I have been stuttering for as long as I can remember. For years, I thought that meant living a life of loneliness because no one would understand my struggles.

During school, I had the best bunch of friends. They helped me out in particularly “sticky” situations, which sometimes involved boys.

Decades ago, I realized that I was speaking my own tongue. I was both fast while talking, AND I stuttered. I felt alone in the world because I believed no one understood the language I was speaking since my childhood.

It took me over two decades, but I did find a bunch of people from various walks of life, just like me.

How Did Finding A Stuttering Community Help Me?

I was a smart kid. My parents took me to speech therapy early. I quickly learned that stuttering is not my fault.

I also learned that around 1% of the world’s population stutters.

However, I was the only kid in middle school with a pronounced stutter. If others had one, they did a marvelous job of hiding it!

At the end of the day, it was just me. That kept me wondering where all the other 70 million lived. Surely, none of them went to my school or lived on my block!

And it kept me thinking if I was ever going to meet anyone else who stutters. Would we become friends over our shared disfluency? Would s/he think that I’m trying to mock them when I reply to their questions?

Technology brings you closer to other People Who Stutter

Only after I became an active member of not one but several Facebook stuttering support groups, WhatsApp communities, and local chapters of stuttering associations did I realize that the bond runs deeper than friendship.

When I first attended a meeting cum gala held by a registered stuttering association for people who stutter (PWS), it was the first time I found myself surrounded by hundreds of men, women, teens, and children who spoke my language.

I would be lying if I said that I felt confident immediately. Or that I found a community where I didn’t feel the need to hide my speech disfluency.

However, finding a community told me that I finally belonged somewhere.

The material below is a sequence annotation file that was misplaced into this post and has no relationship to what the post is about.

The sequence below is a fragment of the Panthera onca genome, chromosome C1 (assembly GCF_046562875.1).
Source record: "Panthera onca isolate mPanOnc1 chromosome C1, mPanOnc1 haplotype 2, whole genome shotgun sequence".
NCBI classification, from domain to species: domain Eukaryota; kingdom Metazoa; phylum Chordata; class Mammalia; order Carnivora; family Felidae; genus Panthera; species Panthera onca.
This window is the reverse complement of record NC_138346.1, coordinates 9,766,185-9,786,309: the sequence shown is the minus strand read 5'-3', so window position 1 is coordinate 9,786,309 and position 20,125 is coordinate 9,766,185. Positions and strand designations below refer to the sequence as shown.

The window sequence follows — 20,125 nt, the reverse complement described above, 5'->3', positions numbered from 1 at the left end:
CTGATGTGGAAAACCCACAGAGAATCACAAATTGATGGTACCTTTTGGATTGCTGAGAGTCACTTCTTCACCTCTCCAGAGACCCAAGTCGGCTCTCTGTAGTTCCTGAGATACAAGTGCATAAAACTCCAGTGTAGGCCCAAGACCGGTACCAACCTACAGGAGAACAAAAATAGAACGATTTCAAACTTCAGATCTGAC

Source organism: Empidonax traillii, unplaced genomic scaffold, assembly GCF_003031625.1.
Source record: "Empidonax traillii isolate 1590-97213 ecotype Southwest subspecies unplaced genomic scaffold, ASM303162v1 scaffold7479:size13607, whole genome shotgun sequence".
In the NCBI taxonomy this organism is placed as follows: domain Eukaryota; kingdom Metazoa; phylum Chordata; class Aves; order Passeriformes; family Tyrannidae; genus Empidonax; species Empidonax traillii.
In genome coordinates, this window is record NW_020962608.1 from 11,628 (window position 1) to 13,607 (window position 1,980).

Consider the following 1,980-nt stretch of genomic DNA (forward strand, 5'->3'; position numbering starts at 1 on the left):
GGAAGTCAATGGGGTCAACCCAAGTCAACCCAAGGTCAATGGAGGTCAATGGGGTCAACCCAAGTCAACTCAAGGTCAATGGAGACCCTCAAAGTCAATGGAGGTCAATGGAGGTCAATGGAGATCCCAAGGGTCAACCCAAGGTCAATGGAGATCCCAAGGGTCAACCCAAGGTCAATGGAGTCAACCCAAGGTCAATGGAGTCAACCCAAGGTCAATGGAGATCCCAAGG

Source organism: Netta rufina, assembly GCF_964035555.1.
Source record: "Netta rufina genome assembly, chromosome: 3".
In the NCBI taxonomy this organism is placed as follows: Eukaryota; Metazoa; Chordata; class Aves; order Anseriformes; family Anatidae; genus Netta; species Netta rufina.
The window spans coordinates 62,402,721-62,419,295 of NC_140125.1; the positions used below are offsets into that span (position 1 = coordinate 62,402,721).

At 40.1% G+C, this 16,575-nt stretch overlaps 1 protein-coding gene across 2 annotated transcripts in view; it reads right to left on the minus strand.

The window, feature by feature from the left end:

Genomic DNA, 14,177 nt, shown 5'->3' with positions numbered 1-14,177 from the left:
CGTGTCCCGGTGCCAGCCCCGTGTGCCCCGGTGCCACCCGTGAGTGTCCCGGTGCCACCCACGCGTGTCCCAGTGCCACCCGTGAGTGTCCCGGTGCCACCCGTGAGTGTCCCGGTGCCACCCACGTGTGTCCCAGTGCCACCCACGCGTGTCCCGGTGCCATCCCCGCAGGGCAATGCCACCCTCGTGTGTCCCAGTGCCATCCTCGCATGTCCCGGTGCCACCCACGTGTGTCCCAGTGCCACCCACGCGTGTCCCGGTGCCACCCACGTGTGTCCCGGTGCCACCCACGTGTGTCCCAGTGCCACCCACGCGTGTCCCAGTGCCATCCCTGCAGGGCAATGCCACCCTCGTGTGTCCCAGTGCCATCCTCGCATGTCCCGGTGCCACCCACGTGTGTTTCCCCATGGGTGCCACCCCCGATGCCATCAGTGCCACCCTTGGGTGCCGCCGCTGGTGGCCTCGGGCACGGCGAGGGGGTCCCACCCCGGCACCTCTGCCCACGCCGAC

Why Should You Speak To Others Who Stutter?

For many, staying in touch with friends and making virtual friends over social media apps is no big deal.

For me, it was always a big deal. I always felt like I was deceiving people because they had no idea what I sound like in real life.

Only after I began attending the stuttering foundation galas and meets did I realize that I wasn’t the only one who thought like that.

My feeling comes from a deep-seated sense of guilt and shame.

Even though I know stuttering isn’t something I cannot control, I felt guilty while “talking” fluently on messengers and text.

Talking to others who stutter has helped me find my identity. I finally stopped ignoring everything related to my stuttering.

I began confronting feelings I had been suppressing for decades.

I attend meetings and seminars. Listen to people share their stories and share when I’m ready to talk.

It is an intense setting, where for the first time in a long time, I saw people wait patiently as a person who stutters finished speaking.

That once again reminded me that our opinions are important.

You don’t choose to stutter. However, you can choose to surround yourself with people who stutter, understand your speech disfluency, and support you.

You Are Never Alone

You may have felt alone, just like I did while growing up. But, you don’t have to feel that way forever. 

I have learned through years of therapy, attending support group meetings, stuttering group video calls, and chats that we are as alone as we choose to be.

It is incredibly difficult, especially, if none of your family members or friends stutter. It feels almost impossible to talk about our daily struggles.

However, that doesn’t have to be your reality forever.

There’s always at least one stuttering support group or community near you, just waiting for you to find them.